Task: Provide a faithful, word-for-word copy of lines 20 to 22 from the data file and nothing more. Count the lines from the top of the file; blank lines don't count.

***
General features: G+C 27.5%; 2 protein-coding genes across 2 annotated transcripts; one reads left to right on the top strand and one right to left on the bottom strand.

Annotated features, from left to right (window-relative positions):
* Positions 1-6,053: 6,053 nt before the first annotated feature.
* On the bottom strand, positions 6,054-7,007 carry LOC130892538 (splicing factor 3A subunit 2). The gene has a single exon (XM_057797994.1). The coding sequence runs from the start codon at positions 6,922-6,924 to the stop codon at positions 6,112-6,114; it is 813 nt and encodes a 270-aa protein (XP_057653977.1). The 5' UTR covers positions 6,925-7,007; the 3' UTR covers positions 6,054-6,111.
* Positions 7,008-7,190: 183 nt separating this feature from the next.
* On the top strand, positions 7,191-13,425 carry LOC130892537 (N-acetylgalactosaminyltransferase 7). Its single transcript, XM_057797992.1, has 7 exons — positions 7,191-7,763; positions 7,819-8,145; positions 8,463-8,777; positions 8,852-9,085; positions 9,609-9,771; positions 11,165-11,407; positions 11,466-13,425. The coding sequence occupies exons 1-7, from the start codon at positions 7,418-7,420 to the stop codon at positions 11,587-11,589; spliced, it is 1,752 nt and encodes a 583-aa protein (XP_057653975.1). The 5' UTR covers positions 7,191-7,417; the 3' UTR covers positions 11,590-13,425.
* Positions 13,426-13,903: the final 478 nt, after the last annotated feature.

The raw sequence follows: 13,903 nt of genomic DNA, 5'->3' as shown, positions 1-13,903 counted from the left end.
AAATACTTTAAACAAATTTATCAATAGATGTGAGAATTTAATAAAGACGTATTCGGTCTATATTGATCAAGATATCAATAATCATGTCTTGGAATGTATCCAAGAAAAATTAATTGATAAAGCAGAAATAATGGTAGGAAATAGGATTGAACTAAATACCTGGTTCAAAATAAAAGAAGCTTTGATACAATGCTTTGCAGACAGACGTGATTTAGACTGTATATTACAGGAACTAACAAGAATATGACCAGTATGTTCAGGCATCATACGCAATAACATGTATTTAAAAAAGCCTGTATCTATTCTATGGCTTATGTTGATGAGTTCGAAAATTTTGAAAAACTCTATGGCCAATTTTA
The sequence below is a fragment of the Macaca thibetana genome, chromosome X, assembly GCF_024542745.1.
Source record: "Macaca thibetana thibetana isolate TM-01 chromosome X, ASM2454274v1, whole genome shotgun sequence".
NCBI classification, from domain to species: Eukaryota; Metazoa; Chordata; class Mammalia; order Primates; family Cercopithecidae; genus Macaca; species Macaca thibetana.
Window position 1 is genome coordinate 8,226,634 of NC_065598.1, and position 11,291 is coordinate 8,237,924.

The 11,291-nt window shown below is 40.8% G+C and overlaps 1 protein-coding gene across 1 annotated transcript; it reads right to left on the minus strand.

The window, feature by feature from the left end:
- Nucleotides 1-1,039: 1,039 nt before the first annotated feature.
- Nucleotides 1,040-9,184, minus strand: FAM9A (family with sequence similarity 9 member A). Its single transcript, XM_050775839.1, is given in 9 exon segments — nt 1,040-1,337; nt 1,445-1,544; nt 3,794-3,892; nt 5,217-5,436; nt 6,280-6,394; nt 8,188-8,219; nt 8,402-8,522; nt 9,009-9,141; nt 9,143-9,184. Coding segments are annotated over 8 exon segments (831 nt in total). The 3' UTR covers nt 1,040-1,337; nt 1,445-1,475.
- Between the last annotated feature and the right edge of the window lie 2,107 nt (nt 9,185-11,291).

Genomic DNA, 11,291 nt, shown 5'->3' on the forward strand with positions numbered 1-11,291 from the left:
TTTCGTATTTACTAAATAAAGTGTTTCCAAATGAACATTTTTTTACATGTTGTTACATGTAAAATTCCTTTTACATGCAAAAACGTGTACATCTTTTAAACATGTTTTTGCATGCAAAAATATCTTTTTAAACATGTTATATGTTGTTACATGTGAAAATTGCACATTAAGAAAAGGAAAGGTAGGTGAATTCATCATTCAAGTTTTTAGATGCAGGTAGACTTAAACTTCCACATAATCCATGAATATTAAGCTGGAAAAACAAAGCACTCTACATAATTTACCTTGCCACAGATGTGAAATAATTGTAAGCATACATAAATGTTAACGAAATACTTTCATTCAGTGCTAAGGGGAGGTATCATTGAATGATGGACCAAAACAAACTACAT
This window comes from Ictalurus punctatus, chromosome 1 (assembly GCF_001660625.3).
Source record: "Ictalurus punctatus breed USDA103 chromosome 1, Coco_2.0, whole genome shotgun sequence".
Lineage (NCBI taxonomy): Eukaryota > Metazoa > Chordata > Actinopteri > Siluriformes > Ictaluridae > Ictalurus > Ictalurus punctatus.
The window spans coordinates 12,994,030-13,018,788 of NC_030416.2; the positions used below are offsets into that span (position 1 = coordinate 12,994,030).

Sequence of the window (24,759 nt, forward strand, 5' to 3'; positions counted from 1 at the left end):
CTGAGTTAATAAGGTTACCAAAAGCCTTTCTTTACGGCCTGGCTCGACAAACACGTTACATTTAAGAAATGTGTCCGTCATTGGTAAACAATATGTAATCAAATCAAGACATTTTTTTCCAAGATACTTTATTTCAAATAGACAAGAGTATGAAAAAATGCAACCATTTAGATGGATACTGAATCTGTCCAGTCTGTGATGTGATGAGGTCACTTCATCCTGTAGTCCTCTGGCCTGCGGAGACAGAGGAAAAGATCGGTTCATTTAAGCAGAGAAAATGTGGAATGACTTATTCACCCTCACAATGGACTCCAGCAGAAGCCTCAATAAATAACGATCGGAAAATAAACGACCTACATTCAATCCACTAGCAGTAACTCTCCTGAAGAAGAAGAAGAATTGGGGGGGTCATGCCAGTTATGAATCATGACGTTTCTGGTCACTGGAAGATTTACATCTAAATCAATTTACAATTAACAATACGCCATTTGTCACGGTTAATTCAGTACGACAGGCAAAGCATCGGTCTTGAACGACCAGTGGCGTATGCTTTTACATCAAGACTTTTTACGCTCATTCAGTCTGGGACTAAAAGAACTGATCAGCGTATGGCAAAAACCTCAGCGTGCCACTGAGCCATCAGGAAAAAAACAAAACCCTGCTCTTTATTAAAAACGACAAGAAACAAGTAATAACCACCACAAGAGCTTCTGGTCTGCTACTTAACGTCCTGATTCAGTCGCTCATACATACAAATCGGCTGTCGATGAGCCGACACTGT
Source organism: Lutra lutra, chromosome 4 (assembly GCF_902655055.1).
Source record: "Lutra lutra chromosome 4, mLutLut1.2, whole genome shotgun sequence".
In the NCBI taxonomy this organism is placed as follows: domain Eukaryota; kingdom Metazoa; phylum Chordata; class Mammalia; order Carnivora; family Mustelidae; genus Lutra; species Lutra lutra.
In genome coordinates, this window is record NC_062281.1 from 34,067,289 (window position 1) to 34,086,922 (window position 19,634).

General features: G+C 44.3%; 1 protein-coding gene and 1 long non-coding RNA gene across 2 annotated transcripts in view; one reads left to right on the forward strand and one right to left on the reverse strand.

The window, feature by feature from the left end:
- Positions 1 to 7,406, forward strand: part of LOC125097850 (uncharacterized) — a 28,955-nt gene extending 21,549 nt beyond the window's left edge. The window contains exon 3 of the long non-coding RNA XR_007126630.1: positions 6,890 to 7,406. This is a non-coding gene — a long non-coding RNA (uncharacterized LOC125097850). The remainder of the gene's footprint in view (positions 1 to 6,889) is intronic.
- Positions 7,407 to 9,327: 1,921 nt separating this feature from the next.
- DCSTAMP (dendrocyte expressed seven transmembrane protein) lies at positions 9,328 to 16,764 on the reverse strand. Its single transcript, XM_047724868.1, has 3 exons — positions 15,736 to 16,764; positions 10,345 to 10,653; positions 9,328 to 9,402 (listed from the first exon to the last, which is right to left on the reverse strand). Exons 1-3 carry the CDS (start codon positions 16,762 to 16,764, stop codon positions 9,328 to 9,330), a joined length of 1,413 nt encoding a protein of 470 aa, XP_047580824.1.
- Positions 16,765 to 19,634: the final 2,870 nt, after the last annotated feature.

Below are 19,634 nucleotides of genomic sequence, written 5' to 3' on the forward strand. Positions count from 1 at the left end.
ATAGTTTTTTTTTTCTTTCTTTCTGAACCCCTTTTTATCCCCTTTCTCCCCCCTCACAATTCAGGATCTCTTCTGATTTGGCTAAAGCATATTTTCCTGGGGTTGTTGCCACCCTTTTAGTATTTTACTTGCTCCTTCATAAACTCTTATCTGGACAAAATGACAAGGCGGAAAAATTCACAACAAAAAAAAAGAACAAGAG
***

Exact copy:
TTTCGTATTTACTAAATAAAGTGTTTCCAAATGAACATTTTTTTACATGTTGTTACATGTAAAATTCCTTTTACATGCAAAAACGTGTACATCTTTTAAACATGTTTTTGCATGCAAAAATATCTTTTTAAACATGTTATATGTTGTTACATGTGAAAATTGCACATTAAGAAAAGGAAAGGTAGGTGAATTCATCATTCAAGTTTTTAGATGCAGGTAGACTTAAACTTCCACATAATCCATGAATATTAAGCTGGAAAAACAAAGCACTCTACATAATTTACCTTGCCACAGATGTGAAATAATTGTAAGCATACATAAATGTTAACGAAATACTTTCATTCAGTGCTAAGGGGAGGTATCATTGAATGATGGACCAAAACAAACTACAT
This window comes from Ictalurus punctatus, chromosome 1 (assembly GCF_001660625.3).
Source record: "Ictalurus punctatus breed USDA103 chromosome 1, Coco_2.0, whole genome shotgun sequence".